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Minimalism is nothing new. Steve Jobs was known for it as far back as the 1980s, and not just for his approach to product design, but as a lifestyle.
Former Apple CEO, John Sculley, reflected on this in a 2010 interview: “I remember going into Steve’s house and he had almost no furniture in it. He just had a picture of Einstein, whom he admired greatly, and he had a Tiffany lamp and a chair and a bed. He just didn’t believe in having lots of things around but he was incredibly careful in what he selected.”
But there is something brewing with modern incarnations of minimalism. It has clearly moved beyond a design fad or a lifestyle of a few eccentrics. Its popularity is epitomised by The Minimalists, two American 30-somethings who abandoned corporate careers in 2011 to write and speak about minimalism. They now claim to be helping 20 million people “live meaningful lives with less” and have just completed a 50-city North American and Australasian tour.
Colin Wright is another high profile minimalist, who originally adopted an extreme approach. In 2009, he pared down his material possessions to just 51 items – mostly clothes and technology gadgets – to travel full time and write for a living.
He has since stopped publishing lists of his possessions, saying that it was creating the wrong impression about minimalism, and bizarrely, competition between bloggers to see who owned the fewest items.
“Digital minimalism’ is particularly prevalent.”
Most minimalists now extend the philosophy to include simplifying many areas of modern life, cutting back on anything they feel doesn’t add value: material possessions, activities, debt, even relationships. Particularly prevalent is the growth of ‘digital minimalism’, which cuts back on screen time and social media use.
Some rationales for minimalism are fairly obvious, such as financial and time benefits. Another commonly cited reason is that both physical and digital ‘clutter’ increases stress levels.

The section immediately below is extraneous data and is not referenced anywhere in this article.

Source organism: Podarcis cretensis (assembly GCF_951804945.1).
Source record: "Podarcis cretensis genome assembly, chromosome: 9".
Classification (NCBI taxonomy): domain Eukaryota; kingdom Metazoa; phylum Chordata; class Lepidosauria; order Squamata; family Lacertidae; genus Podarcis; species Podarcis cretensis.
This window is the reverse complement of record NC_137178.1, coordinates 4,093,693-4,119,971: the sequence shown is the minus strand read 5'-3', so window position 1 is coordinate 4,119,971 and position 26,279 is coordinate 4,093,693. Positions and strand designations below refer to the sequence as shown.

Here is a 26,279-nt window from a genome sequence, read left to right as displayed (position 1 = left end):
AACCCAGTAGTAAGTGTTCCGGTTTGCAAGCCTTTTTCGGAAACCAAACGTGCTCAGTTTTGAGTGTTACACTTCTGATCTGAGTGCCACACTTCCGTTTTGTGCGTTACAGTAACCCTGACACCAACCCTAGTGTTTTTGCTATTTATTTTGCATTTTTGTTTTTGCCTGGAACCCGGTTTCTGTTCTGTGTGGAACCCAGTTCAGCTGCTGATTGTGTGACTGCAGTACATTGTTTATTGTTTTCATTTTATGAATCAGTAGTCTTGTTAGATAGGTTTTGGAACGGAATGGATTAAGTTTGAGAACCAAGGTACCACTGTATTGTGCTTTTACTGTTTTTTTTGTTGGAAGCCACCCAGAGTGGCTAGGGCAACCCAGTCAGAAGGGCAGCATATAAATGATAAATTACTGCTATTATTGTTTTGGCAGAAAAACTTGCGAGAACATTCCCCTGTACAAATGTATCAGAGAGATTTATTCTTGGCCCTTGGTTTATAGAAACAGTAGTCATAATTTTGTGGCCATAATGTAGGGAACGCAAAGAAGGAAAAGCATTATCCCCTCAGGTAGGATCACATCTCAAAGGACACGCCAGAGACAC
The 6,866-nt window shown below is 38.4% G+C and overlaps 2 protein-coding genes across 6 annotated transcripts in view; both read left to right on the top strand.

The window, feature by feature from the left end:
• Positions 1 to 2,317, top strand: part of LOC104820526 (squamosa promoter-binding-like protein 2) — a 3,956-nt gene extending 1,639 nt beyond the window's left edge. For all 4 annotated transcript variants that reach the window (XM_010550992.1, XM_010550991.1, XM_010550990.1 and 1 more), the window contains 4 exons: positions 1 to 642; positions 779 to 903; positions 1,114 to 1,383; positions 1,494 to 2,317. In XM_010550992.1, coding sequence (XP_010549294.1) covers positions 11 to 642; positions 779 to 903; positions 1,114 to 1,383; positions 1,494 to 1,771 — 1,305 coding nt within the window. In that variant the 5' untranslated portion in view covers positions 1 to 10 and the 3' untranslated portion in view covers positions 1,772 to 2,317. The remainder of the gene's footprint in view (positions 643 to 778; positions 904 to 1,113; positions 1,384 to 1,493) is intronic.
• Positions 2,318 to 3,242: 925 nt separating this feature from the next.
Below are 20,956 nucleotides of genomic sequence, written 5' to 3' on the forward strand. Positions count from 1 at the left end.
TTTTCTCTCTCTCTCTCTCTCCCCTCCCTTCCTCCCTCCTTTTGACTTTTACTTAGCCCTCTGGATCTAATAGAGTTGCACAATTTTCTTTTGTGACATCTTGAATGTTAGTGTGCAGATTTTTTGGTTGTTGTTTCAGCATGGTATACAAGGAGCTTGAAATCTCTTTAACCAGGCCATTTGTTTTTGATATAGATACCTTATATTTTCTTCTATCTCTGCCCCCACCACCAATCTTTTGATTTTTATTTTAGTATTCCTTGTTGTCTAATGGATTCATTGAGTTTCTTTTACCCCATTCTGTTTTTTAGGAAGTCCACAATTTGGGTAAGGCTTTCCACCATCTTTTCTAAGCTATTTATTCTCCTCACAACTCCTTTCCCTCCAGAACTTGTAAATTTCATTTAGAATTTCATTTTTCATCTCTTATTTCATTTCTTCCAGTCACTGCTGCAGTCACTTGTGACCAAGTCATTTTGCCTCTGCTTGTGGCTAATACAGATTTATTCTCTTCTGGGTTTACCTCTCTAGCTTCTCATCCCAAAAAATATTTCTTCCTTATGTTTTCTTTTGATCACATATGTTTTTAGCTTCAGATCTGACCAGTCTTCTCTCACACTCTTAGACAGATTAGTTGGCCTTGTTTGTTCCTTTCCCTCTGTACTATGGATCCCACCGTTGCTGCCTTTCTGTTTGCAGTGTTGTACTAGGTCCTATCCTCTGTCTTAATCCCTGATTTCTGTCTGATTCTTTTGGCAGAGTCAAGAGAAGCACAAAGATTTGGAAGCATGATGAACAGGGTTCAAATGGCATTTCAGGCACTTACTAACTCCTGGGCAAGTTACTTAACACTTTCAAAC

But some minimalists also point to a self-actualisation motive. Wright says: “I hear from a lot of people who, like me, reached a high point with their career, only to find it wasn’t all they’d been told it would be. Others are a little quicker, hear about the concept and decide it makes sense to them, without having to finish the race before discovering they were on the wrong track all along.”
Wright highlights a growing backlash against modern consumerism, with people valuing time over money and not wanting to be defined by their possessions.
He also makes the connection to environmentalism: “I think many people would tell you that’s part of their concern. It may be that the environmentalist ‘tribe’ just overlaps a lot with those who are trying to live intentionally, and it may be that some of the rationale for living this way is predicated on environmentalism.”
Wright has seen interest grow outside of the millennial generation. Perhaps ironically, he says technology is a big reason: “When I started writing about this subject back in 2009, most of the people who were interested in it (or at least those who I heard from) were younger: some late-teens, and primarily 20-somethings. I think that had as much to do with the technologies we were using for communication as anything else; the folks reading blogs were in that demographic. Fast-forward to today, and people my parents’ age are on social media, listening to podcasts.”
He now hears from readers and listeners across the age spectrum, from teenagers in high school all the way through to people in their 40s, 50s and 60s.
But what if the 20 million grew to 200 million?
Obvious casualties would be sectors like ‘fast fashion’, which relies on consumers frequently adding to their wardrobe as fashion trends change. Many minimalists opt for fewer, higher quality items, and keep them longer. The downsizing trend would impact the luxury car and housing markets, and decluttering would impact housewares.
Joshua Becker is another minimalist with a very public profile and has written about a likely short-term impact. But over the longer term, he suggests spending would be re-directed, rather than reduced: to experiences (restaurants, museums, events); travel and tourism; higher quality consumer goods; and the sharing economy (ride, home or workplace sharing).
And while a surge in digital minimalism would hurt social media companies, Professor Cal Newport of Georgetown University, Wall Street Journal bestselling author and student of the impact of technology on productivity at work, argues that an economic benefit would be a more productive and creative workforce.
In 2018, minimalism is nowhere near a mass-market trend, but it might just be one to watch.
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